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A Nutrigenetic approach to investigate the effect of genetic and lifestyle factors on cardiometabolic-disease related traits in ethnically diverse populations.

Alsulami, S. (2021) A Nutrigenetic approach to investigate the effect of genetic and lifestyle factors on cardiometabolic-disease related traits in ethnically diverse populations. PhD thesis, University of Reading

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To link to this item DOI: 10.48683/1926.00105704


Cardiometabolic diseases such as cardiovascular diseases (CVD), obesity, hypertension and type 2 diabetes are a major cause of morbidity, mortality, and healthcare spending worldwide, especially in lower-middle-income countries. While cardiometabolic diseases are strongly affected by changes in environmental factors (such as unhealthy diet, sedentary lifestyle, and urbanization), they also have strong genetic determinants. Thus, understandings the role of gene–lifestyle interactions on cardiometabolic diseases and related traits can improve our understanding of disease pathophysiology and contribute to precision nutrition aiming to prevent and treat these diseases. Genome-wide association studies (GWAS) and candidate gene studies have revealed thousands of single nucleotide polymorphisms (SNPs) that have shown to be associated with cardiometabolic traits. However, these studies have been extensively performed in European populations, inadequately representing other ethnic groups. Genetic association studies of cardiometabolic diseases have great potential in terms of informing personalised and prevention medicine. This potential benefit, however, will only be understood by including populations of diverse ancestral backgrounds in these genetic studies. Hence, the main aims of this PhD work were to investigate the individual and joint effect of several SNPs on cardiometabolic disease-related traits in ethnically diverse populations. The interaction of these SNPs with lifestyle factors such as physical activity and dietary macronutrient intake on cardiometabolic disease-related traits was also assessed. This thesis included five different studies: three cross-sectional cohort studies [The Minangkabau Indonesia Study on Nutrition and Genetics (MINANG study; Indonesian women; n=110), The Genetics of Obesity and Nutrition in Ghana (GONG study; Ghanaian adults; n= 302) and The Obesity, Lifestyle and Diabetes in Brazil (BOLD study; Brazilian young adults; n= 200)] and two case-control studies [study in Turkish adults (n= 400) and Chennai Urban Rural Study (CURES; Asian Indian, n=1062)]. Statistical analysis was performed using Statistical Package for the Social Sciences (SPSS) software (version 24; SPSS Inc., Chicago, IL, USA). We found significant gene-protein interactions on central obesity risk (Pinteraction=0.044) in the Turkish population, on triglyceride levels and waist circumference (WC) (Pinteraction=0.003 and 0.002, respectively) in the Indonesian population, and on fasting blood glucose and glycated haemoglobin (Pinteraction=0.01 and 0.007, respectively) in the Indian population. Furthermore, there were GRS-fat intake interactions on WC in the Ghanaian population and on fasting insulin level (Pinteraction=0.017), insulin-glucose ratio (Pinteraction=0.010), homeostasis model assessment estimate of insulin secretion (HOMA-B) (Pinteraction=0.002) and homeostasis model assessment estimate of insulin resistance (HOMA-IR) (Pinteraction=0.051) in the Brazilian population. Also, a significant interaction between the fat mass and obesity-associated (FTO) SNP rs9939609 and physical activity on adiponectin concentrations was found in the Turkish population. In summary, the findings from this thesis contribute to the science of nutrigenetics by demonstrating the existence of genetic heterogeneity in gene-diet interactions on cardiometabolic disease-related traits across different ethnic groups. However, these findings need to be replicated using larger cohort and dietary intervention studies before they would be considered for personalised dietary recommendations, which are an innovative and promising approach for the prevention and treatment of cardiometabolic diseases.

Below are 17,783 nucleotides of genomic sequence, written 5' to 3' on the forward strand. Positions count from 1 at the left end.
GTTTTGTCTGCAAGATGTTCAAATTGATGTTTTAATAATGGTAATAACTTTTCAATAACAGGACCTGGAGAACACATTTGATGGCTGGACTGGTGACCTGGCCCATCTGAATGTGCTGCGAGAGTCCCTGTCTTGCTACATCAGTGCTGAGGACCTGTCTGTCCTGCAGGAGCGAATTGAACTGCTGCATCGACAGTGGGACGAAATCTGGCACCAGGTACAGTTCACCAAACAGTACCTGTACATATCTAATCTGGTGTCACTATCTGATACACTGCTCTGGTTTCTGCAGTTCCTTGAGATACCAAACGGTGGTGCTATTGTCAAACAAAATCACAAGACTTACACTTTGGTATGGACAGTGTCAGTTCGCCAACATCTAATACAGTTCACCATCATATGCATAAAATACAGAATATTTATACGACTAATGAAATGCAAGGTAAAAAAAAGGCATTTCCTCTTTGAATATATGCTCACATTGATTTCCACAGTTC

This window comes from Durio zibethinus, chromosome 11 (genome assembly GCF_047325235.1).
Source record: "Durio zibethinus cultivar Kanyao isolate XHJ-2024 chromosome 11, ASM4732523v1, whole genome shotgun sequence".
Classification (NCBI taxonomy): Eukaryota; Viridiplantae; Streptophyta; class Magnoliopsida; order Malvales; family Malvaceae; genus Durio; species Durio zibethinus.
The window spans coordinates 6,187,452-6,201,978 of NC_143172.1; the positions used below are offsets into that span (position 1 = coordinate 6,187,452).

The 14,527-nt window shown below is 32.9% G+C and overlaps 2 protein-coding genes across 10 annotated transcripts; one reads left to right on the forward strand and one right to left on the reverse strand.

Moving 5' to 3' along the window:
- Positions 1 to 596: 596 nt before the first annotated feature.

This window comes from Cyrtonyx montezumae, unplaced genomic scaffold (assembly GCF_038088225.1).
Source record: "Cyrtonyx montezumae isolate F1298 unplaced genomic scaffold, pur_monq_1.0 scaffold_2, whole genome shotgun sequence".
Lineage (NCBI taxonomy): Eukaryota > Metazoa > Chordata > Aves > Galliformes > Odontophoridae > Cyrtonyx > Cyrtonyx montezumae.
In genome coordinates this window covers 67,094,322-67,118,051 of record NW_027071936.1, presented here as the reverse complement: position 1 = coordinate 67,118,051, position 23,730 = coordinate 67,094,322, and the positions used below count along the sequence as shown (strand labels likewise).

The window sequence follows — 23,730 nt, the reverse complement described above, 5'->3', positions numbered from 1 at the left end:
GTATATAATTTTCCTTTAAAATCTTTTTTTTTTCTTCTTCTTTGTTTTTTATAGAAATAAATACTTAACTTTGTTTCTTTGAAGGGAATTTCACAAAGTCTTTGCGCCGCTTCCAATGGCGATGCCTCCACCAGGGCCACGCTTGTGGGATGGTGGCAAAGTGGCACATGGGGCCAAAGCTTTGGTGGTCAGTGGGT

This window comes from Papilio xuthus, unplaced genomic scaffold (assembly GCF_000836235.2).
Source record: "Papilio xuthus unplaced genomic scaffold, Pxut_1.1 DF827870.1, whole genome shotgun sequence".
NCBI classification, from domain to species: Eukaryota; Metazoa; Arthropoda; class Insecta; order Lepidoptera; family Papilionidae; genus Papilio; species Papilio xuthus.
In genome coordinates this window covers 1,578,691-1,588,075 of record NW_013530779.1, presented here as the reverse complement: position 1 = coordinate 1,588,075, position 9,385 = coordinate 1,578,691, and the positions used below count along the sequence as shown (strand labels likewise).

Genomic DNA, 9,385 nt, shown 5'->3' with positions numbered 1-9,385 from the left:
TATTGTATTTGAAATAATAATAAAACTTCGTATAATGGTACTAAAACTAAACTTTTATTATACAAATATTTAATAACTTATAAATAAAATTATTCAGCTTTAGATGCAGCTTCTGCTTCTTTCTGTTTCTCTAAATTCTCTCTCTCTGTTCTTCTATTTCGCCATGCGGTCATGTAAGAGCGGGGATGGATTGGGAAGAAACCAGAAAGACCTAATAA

Item Type:Thesis (PhD)
Thesis Supervisor:Karani, V. and Lovegrove, J.
Thesis/Report Department:School of Chemistry, Food and Pharmacy
Identification Number/DOI:
Divisions:Life Sciences > School of Chemistry, Food and Pharmacy > Department of Food and Nutritional Sciences > Human Nutrition Research Group
ID Code:105704


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